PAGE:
1. More that the media covering Trump telling a blatant and ridiculous lie and a bunch of people falling into line to believe it.

          That was a novel thing back then.

          1. Thank goodness the media can ask these hard hitting questions of Biden now:

            REPORTER: “Will [Biden] keep Donald Trump’s Air Force One color scheme change?
            PSAKI: “This is such a good question!”

            See, the press secretary has already lied. It was not a good question.

            1. “See, the press secretary has already lied. It was not a good question.”

              It was a great question, from the point of view the Press Secretary, because A) she knew the answer to it, and B) could proceed to answer the question truthfully.

        2. Jimmy the Dane : “Maybe the fact the media….. ”

          I’ve noticed this from Trump supporters. Their cult idol tells grotesque lies or engages in crude & ridiculous acts – then it’s media’s fault for noticing. Here’s a newsflash: The average incident of brat-child behavior from our former president received less coverage than would have resulted with an average president (or normal human being). That’s mainly a result of fire-hose volume, but is true nonetheless.

          Take a typical example : Trump claims Obama faked the death of Bin Laden and assassinated the members of SEAL Team Six. In a normal presidency a lie so bizarre would warrant days of breathless news stories. With Trump it was just Tuesday. There was some new story about his mental illness to cover the next day.

          Trump’s presidency started with a pathetic & ludicrous lie on his inauguration crowds, and ended with pathetic & ludicrous lies on nonexistent voter fraud. In his entire term there wasn’t a single week he didn’t contemptuously wipe his lard butt on the office of the Presidency. Don’t blame the media for noticing. They could barely keep up.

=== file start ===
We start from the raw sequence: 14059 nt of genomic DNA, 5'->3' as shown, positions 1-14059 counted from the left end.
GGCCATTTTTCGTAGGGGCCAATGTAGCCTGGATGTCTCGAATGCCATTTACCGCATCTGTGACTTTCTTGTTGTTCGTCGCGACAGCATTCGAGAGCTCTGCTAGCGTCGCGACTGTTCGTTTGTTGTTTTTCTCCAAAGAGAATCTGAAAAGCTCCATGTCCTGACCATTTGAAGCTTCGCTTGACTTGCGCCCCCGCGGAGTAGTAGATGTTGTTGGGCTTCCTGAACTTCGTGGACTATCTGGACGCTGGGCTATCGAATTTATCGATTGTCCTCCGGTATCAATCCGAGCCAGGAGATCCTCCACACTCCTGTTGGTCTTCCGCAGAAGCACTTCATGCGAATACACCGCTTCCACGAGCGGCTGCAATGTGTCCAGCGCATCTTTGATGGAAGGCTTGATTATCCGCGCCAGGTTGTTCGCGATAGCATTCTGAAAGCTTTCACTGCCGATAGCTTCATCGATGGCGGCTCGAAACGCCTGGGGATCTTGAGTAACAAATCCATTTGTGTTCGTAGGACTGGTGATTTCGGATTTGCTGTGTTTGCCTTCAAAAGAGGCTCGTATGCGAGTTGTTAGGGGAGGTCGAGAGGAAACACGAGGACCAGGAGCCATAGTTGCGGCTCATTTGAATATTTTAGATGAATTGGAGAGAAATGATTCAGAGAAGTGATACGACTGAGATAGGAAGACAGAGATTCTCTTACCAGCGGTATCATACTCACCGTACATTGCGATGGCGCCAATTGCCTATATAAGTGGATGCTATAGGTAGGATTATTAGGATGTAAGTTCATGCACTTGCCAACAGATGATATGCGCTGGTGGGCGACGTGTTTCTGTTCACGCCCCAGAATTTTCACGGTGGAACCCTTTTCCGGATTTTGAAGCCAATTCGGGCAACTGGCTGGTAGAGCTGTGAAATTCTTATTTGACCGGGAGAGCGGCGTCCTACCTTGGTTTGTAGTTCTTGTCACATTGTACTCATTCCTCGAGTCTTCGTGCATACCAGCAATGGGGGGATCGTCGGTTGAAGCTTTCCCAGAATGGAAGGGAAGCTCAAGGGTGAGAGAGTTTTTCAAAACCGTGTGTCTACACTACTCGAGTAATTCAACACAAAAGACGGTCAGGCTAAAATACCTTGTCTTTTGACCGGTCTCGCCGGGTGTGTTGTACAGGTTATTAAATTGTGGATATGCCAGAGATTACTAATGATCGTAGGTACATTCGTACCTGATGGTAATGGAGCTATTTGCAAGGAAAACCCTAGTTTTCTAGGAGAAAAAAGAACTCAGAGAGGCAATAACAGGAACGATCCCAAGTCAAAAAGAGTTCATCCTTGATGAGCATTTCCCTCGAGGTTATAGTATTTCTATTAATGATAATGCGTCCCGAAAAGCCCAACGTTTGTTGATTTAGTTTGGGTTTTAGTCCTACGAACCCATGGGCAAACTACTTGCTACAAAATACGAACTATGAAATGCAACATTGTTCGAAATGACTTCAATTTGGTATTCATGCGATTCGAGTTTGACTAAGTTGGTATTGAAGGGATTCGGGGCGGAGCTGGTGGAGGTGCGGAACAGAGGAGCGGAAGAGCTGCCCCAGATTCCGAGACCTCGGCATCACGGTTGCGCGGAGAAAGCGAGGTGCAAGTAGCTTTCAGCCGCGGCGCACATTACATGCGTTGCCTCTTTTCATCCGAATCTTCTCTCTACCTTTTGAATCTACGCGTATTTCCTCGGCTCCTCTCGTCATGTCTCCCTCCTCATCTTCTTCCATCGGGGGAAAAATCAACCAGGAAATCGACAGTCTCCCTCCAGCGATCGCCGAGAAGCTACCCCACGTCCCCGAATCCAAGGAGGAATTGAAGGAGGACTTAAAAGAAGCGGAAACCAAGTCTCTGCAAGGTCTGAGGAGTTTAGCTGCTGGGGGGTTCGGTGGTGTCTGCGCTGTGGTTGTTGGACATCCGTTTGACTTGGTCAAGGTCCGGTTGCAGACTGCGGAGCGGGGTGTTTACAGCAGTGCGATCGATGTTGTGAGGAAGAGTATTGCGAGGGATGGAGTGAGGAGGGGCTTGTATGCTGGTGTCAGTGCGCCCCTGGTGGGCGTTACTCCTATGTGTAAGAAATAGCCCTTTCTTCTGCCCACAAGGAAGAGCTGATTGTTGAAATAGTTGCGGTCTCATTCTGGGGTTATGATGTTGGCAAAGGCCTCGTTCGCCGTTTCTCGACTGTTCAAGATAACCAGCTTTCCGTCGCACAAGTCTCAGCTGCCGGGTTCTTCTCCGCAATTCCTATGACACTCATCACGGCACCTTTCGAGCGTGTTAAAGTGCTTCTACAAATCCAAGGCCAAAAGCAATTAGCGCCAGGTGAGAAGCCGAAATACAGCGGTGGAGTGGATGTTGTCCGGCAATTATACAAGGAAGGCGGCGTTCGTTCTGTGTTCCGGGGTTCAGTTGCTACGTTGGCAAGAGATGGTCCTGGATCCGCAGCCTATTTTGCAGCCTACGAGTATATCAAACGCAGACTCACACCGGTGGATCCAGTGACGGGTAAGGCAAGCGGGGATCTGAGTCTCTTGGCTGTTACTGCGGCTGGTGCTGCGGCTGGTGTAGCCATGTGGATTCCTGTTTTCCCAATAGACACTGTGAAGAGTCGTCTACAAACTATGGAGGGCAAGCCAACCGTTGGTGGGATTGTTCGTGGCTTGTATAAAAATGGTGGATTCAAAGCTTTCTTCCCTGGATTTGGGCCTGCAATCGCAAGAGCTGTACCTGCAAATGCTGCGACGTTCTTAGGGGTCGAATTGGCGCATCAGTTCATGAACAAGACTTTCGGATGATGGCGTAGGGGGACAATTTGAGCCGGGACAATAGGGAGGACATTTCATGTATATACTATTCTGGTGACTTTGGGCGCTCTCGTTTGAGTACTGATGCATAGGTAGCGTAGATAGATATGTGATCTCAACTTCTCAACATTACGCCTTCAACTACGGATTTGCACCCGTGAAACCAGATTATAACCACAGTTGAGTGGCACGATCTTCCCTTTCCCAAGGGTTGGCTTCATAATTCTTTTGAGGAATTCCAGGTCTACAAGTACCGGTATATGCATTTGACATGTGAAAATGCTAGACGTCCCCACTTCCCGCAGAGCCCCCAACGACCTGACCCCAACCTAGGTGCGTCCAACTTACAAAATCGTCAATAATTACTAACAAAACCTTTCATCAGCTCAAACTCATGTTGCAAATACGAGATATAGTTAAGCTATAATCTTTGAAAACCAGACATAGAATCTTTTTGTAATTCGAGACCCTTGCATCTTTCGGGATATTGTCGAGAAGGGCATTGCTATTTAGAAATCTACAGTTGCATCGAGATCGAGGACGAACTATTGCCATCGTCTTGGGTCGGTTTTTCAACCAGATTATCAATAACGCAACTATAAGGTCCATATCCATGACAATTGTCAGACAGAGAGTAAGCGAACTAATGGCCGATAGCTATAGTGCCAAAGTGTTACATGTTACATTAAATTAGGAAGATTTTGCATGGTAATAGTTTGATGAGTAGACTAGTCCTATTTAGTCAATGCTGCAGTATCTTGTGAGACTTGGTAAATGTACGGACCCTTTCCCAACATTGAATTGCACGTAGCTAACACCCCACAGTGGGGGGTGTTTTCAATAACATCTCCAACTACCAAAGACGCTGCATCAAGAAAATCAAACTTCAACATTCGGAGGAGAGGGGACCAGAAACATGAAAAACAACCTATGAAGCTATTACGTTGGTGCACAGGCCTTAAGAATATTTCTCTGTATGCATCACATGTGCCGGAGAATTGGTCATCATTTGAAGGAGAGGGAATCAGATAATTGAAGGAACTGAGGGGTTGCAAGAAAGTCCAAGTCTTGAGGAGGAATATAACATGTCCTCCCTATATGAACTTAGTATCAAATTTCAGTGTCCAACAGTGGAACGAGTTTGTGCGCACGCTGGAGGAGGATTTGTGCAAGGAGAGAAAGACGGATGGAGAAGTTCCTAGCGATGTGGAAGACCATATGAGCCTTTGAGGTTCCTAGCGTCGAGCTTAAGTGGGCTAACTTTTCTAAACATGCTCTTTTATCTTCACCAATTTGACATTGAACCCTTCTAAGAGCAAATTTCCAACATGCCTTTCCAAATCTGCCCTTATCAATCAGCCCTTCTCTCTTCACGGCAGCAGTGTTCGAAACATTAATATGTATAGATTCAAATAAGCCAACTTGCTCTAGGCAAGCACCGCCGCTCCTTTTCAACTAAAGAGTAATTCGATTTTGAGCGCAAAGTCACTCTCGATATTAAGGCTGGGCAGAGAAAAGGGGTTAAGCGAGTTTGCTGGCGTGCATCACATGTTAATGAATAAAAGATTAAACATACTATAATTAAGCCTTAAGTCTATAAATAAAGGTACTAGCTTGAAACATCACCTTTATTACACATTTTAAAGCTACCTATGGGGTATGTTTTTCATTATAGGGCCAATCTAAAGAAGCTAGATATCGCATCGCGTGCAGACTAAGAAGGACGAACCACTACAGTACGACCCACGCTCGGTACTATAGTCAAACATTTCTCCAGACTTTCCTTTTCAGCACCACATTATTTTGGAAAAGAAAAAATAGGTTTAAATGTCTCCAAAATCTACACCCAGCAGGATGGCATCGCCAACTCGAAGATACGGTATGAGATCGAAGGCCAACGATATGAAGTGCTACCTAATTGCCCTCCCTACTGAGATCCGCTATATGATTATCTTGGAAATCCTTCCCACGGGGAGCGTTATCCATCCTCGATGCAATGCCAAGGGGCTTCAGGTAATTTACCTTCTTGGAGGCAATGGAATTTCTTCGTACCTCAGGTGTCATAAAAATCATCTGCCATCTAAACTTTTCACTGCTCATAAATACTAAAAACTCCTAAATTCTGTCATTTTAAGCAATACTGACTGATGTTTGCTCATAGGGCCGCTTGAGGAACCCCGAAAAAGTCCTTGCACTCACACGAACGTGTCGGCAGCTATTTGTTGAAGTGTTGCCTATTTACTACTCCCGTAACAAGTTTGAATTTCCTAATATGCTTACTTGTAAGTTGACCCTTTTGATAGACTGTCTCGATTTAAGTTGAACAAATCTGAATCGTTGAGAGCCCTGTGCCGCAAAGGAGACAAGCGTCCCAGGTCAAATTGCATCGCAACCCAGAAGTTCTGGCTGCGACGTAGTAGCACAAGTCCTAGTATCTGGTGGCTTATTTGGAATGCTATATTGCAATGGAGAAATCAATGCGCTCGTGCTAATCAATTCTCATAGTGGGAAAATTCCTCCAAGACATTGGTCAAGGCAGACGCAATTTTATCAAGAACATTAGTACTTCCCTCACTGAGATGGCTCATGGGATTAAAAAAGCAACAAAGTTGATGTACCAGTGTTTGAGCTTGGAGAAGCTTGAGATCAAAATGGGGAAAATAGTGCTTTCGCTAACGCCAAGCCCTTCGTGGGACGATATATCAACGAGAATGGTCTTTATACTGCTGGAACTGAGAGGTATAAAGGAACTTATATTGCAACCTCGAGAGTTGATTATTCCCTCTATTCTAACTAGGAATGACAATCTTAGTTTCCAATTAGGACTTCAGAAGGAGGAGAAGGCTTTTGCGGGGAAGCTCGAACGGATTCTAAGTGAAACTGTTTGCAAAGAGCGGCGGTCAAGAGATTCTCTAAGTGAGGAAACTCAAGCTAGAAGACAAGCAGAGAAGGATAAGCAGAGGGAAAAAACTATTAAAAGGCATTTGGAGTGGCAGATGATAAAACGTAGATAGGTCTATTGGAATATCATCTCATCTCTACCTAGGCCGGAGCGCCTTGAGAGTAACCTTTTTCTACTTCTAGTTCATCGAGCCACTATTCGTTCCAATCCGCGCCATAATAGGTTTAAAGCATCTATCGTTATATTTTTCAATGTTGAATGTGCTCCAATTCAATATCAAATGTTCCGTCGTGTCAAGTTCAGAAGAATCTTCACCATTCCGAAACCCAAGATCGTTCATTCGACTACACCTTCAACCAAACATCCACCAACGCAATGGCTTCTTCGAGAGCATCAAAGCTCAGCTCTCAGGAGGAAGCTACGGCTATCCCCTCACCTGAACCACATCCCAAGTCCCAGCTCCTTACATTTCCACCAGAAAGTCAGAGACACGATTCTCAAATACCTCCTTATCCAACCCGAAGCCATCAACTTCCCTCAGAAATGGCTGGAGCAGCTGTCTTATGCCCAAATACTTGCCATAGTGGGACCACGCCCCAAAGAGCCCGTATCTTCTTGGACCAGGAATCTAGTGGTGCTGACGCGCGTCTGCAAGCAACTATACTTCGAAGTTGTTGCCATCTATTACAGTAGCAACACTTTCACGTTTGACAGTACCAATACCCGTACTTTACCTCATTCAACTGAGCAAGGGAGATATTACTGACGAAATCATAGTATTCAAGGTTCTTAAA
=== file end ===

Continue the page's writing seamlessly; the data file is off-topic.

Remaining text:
14. Will SCOTUS rule Patriot Act 2 unconstitutional?

    1. We can’t put suspected terrorists from “Muslim majority” countries on a watch list because of razzcisms or something like that. But sure no problem throwing on a guy who was on video daring to use his first amendment rights on January 6th on a similar list.

      1. The no fly list is not the Muslim ban. Don’t be dumb.

        1. There was no muslim ban. That was just a media jargon for an immigration regulation.

          1. It’s what Trump called it, it’s what many people on this site argued was constitutional and good policy, so…yeah, it was a Muslim ban.

            1. So why did the media then have to put their tail between their legs and stop calling it a “muslim ban” (substitute “restriction from muslim majority nations”) and none of the court filings called it as such either? Yeah that is because it was not a muslim ban. Sounds a lot more ominous though. Can’t really call it what it was which was “law that protects the United States from people who want to harm its citizens” which doesn’t have the same alarmist ring.

              1. Because after it was struck down, the Trump Admin revised it. And then it was struck down again and they revised it yet again. And that’s what made it to the Supreme Court.

                As close to a Muslim ban as they could jam through the courts.

                So enjoy your semantics, but we all know what it was and why it was passed.

                1. “As close to a Muslim ban as they could jam through the courts.”

                  So… Not a Muslim ban?

                  1. Insert photo of a duck and sound file of ducks quacking.